An American Airlines plane and a US Airways plane are parked at Washington's Ronald Reagan National Airport on Aug. 13.
WASHINGTON (USA TODAY) -- The Justice Department announced Tuesday it is settling
its lawsuit against the merger of American Airlines and US Airways by
requiring the combined airline to give up slots at key airports across
the country to low-cost competitors.
The department filed papers
in U.S. District Court in the District of Columbia to announce the
settlement that will avoid a trial scheduled to start Nov. 25.
settlement clears the way for American and US Airways to become the
world's largest airline, nearly two years after American filed its
bankruptcy case to reorganize.
The settlement will increase
presence of low-cost airlines in Boston, Chicago's O'Hare, Dallas Love
Field, Los Angeles, Miami, New York's LaGuardia and Washington's Reagan
"This agreement has the potential to shift the
landscape of the airline industry," Attorney General Eric Holder said.
"By guaranteeing a bigger foothold for low-cost carriers at key U.S.
airports, this settlement ensures airline passengers will see more
competition on non-
stop and connecting routes throughout the country."
See also: Airline stocks take off on news
is very good news and we are grateful to all who have made it happen,"
said Doug Parker, CEO of US Airways, and incoming CEO of the combined
airline, which will be based in Dallas/Fort Worth and go by American.
"We are pleased to have this lawsuit behind us and look forward to
building the new American Airlines together."
Under the terms of
the settlement, the airlines will divest 52 slot pairs at Reagan and 17
slot pairs at LaGuardia. The airlines will also surrender two gates each
at Boston's Logan airport, O'Hare, Dallas Love Field, Los Angeles and
Bill Baer, the assistant attorney general for the antitrust
division, told reporters Tuesday that the Justice Department was
confident in its case, but that the settlement would boost competition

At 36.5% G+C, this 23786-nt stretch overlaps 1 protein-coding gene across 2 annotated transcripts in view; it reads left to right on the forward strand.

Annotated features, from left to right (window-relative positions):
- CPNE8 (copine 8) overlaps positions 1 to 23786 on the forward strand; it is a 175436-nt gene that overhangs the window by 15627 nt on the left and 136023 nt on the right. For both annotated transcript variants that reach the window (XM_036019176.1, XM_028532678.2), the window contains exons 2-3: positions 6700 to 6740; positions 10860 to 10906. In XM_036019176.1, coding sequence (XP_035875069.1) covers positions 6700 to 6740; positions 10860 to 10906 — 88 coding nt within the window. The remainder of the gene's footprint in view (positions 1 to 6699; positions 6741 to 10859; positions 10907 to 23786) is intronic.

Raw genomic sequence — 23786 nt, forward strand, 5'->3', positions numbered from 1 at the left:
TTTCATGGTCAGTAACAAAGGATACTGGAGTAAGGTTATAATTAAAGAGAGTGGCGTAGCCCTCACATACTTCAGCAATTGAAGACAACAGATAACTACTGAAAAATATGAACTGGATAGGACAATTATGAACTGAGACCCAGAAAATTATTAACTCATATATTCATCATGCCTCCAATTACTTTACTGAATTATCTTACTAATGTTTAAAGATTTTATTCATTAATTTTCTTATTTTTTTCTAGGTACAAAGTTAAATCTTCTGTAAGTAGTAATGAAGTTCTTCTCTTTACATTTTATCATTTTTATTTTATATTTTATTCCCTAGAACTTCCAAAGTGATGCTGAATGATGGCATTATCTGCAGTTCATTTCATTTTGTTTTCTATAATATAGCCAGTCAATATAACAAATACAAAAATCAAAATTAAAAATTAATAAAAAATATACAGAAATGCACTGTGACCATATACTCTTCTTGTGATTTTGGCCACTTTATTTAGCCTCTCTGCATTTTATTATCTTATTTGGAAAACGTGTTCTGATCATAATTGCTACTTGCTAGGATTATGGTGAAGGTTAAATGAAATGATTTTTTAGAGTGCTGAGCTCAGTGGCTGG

by forcing the combined airline to give up slots at competitive
Baer cited Southwest's gain of slots at Newark,
following the United merger with Continental, and JetBlue's gain at
Reagan, for lowering airfares and boosting competition. Baer said the
number of slots the combined American will give up at seven airports
will be the most in merger history.
"It provides more competition
than exists today in this industry," Baer said. "That is good news for
consumers all across the country who will benefit from more choices and
more competitive airfares."
After completion of the required
divestitures, the combined company expects to operate 44 fewer daily
departures at Reagan and 12 fewer daily departures at LaGuardia than the
approximately 290 daily DCA departures and 175 daily LGA departures
that American and US Airways operate today.
Parker said the
combined airline must still decide which destinations to drop because of
the lost slots at Reagan and LaGuardia. But he said they would be
announced with enough time for the airlines that acquire the slots to
decide whether to continue serving those communities.
"We do indeed serve some communities that it is unlikely will be served by those that pick up these slots," Parker said.
Horton, CEO of American, said the loss of slots is relatively modest,
totaling about 15% of the combined airlines' slots at Reagan and 7% at
But the airlines said the changes wouldn't reduce total employment at the new company.
is an important day for our customers, our people and our financial
stakeholders," Horton said. "This agreement allows us to take the final
steps in creating the new American Airlines."
The companies now
expect to complete the merger in December. Completion of the merger
remains subject to the approval of the settlements by the U.S.
To maintain its service to small and medium-size
airports that US Airways warned might suffer from a reduction in slots
at Reagan and LaGuardia, the combined company announced plans to use its
gates at Reagan to serve those communities.
Another part of the
settlement also committed the combined American to maintain its hubs in
Charlotte, New York's JFK, Los Angeles, Miami, Chicago O'Hare,
Philadelphia and Phoenix. For a period of five years, the merged company
will continue daily service from those hubs to each of the states
participating in the lawsuit: Arizona, Florida, Pennsylvania, Michigan,
Tennessee and Virginia.
Delta Air Lines issued a statement
welcoming the agreement and saying the airline "looks forward to the
opportunity to acquire slots that will be divested under the agreement,
particularly at Washington-Reagan National Airport." Delta said it is
the airline best positioned to continue competitive non-stop flights
from Reagan to small and midsize cities that could otherwise see service
reduced or eliminated.